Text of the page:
Nonprofits competing for limited funding opportunities must demonstrate their impact. This is why program evaluation techniques that examine outcomes and identify opportunities for process improvements are key to success. Learn how to take an evidence-based approach to evaluating program effectiveness in human and social services with these five approaches.
Program managers regularly assess the impact of their work and strive for continual improvement. Unlike periodic, informal reviews, program evaluation is systematic and conducted based on guidelines. Typically program effectiveness is measured by five core variables:
Program efficiency and use of resources
The ability to prove positive outcomes aligned with your organization’s actions
Evaluating programs based on these factors helps leadership define and hone program goals, demonstrate accountability and results for funders and policymakers, and identify room for growth or change.
Keys to Evaluating and Improving Program Effectiveness
1. Engage Your Organization’s Stakeholders
Begin your program evaluation by checking in with your stakeholders – the individual and external individuals or organizations that have an interest in what you do. Your stakeholders will have differing ideas regarding your organization’s goals, purpose, and approaches. Focus your discussions and surveys with stakeholders around these key themes:
What need are we addressing?
What change do we want to see?
What activities will we complete to make that change occur?
What resources will we use?
How mature is our program?
What external factors will effect our program’s success? (Competition, Political, Legal, Social, Environmental, and Economic factors)
2. Define Your Organization’s Theory of Change
Once you’ve consulted with your stakeholders, begin focusing your evaluation design by clarifying your organization’s mission. The “theory of change” framework helps clarify where you want to invoke change through direct services, and how you want to make that change happen.
If your organization measures positive change on an individual scale, for example by helping someone overcome homelessness, then your theory of change must address the program’s fidelity, efficiency, and reproducibility among a scalable population of individuals. However, if your organization is focused more on invoking systemic changes, then your theory of change will focus more on cumulative impact and tying results back to specific elements of your program.
3. Develop a Logic Model
Logic models build on your theory of change and flesh out a strategic outlook, or roadmap that aligns specific goals with tactics. Logic models are typically laid out in sequences of events and key milestones – often displayed in a flow chart, table, or gantt chart to portray how individual steps connect to top-level priorities.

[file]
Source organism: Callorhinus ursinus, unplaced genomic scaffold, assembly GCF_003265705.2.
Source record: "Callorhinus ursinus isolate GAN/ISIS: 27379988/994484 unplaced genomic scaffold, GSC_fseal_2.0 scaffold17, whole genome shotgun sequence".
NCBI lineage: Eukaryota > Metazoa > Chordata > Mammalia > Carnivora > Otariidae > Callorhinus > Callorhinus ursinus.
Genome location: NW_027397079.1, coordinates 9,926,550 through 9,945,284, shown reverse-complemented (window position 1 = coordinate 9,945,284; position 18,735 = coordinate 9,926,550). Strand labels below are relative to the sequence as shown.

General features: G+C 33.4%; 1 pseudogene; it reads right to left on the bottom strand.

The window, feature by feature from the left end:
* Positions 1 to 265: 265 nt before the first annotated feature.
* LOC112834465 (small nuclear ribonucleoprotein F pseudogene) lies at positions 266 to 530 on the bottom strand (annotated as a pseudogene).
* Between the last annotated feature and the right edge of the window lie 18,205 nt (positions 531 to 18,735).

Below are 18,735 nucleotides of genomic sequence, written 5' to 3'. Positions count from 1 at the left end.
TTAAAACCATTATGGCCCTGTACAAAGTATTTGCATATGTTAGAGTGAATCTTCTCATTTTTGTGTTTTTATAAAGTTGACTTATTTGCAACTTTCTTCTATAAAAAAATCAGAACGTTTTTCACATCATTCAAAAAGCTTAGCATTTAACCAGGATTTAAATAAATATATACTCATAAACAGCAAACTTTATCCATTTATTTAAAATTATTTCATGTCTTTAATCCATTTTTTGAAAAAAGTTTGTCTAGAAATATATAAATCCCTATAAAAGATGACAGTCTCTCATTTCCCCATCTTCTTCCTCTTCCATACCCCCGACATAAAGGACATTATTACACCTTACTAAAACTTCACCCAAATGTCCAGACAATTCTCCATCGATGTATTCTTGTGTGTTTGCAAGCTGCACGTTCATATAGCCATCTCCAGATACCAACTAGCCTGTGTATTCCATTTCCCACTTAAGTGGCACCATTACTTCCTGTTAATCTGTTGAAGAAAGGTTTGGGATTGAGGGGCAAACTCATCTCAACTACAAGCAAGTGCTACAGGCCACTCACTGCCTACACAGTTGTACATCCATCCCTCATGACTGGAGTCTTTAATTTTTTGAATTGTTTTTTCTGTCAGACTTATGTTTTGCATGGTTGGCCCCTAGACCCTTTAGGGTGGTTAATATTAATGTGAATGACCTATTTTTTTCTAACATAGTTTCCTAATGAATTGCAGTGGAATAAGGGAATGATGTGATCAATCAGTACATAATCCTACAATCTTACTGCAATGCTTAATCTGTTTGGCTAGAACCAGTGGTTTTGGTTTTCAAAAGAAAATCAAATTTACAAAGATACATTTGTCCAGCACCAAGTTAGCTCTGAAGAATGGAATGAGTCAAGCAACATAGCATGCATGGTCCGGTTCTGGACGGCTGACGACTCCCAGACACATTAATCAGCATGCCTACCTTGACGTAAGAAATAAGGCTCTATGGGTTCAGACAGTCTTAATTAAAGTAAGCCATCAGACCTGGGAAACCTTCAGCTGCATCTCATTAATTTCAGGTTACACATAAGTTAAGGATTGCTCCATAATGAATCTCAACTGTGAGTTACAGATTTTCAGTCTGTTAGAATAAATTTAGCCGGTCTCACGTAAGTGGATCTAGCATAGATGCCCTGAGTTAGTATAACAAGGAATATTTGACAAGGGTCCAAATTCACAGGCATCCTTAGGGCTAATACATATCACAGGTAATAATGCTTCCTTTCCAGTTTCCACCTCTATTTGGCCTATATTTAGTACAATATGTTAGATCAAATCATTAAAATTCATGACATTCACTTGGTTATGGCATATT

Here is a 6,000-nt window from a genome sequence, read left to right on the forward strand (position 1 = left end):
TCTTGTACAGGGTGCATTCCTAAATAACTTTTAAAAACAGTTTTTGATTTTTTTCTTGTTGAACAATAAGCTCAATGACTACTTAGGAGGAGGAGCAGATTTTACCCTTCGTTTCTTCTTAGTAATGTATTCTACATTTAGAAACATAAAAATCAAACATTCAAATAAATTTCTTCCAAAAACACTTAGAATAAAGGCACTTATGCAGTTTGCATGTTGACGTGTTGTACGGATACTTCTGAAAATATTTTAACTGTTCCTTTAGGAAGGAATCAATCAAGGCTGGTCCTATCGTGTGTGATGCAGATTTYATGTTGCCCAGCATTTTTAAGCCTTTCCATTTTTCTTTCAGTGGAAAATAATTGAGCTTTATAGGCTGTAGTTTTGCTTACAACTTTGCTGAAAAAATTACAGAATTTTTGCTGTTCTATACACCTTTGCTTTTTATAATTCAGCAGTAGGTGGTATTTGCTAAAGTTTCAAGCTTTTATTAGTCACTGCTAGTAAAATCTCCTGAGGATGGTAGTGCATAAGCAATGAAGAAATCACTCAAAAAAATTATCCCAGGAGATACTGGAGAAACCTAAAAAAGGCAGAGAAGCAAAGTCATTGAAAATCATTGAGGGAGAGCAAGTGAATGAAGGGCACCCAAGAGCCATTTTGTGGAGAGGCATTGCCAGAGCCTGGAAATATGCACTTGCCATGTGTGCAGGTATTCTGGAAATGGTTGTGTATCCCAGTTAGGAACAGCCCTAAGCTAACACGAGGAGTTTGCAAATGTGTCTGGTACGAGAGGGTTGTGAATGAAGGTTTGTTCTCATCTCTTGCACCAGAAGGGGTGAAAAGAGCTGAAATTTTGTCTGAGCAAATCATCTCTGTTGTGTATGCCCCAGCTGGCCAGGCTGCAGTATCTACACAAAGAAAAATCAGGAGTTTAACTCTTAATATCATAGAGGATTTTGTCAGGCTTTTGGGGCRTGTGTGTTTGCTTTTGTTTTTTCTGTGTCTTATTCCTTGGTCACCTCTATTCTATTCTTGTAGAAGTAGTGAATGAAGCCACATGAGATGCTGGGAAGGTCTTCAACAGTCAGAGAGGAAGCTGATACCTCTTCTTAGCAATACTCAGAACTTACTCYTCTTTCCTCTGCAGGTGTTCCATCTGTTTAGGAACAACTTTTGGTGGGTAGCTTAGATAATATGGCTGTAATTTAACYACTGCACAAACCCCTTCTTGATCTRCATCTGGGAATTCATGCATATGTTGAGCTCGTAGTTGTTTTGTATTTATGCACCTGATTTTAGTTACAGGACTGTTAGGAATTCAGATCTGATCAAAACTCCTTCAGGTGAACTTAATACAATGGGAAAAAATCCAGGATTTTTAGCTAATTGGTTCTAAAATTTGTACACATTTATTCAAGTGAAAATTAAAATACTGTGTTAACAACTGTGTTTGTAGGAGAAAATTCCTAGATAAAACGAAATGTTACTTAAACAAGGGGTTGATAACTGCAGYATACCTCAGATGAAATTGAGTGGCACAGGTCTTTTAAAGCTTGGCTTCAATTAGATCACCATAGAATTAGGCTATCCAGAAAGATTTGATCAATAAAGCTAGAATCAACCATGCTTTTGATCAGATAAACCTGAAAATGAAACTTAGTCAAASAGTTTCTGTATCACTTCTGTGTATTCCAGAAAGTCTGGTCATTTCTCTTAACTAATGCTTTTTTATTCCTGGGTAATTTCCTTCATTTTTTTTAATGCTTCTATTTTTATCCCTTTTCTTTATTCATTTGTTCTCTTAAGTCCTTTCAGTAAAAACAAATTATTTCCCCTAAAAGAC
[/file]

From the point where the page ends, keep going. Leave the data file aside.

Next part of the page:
Remember: Logic models are a hypothesized sequence of events that help align program elements. Aspects of your model may change over time, and that’s okay, and long as you’re documenting the changes.
Creating a logic model helps team members and leadership clarify strategic priorities, and when it’s time to evaluate your program, a systematic and well-organized plan helps your organization demonstrate causality: Your plan is indeed working, versus external factors playing in your favor.
4. Select Your Evaluation Framework
How do you know that your program is really working? When you begin to develop your program, ask yourself these value-based questions:
What is being evaluated? (Refer back to your Theory of Change)
What variables should I analyze to gauge performance? (Measurable Outcomes, Costs, Efficiency, Attribution of Success)
What evidence will I use to demonstrate how well my program has performed?
What standards must be reached for my program to be deemed a success?
How will I implement lessons learned after the program is evaluated in future programming?
As you carry through your program, ask yourself these questions periodically to ensure that your organization is held accountable and continually striving toward its goals.
5. Finally, Gather Credible Evidence
This is where finding the right software to track qualitative and quantitative meaningful outcomes while documenting human services cases comes in handy. CaseWorthy’s customizable platform easily facilitates reporting, allowing for seamless information sharing among case managers and care team members. The platform also delivers a holistic view of an individual’s mental, behavioral, and physical well-being so case managers can quickly evaluate program efficacy and stay on course.
CaseWorthy Software makes program evaluation and reporting a breeze.
Export custom or templated reports to evaluate compliance, budgeting, personnel resources and time, as well as macro- and micro- program data trends.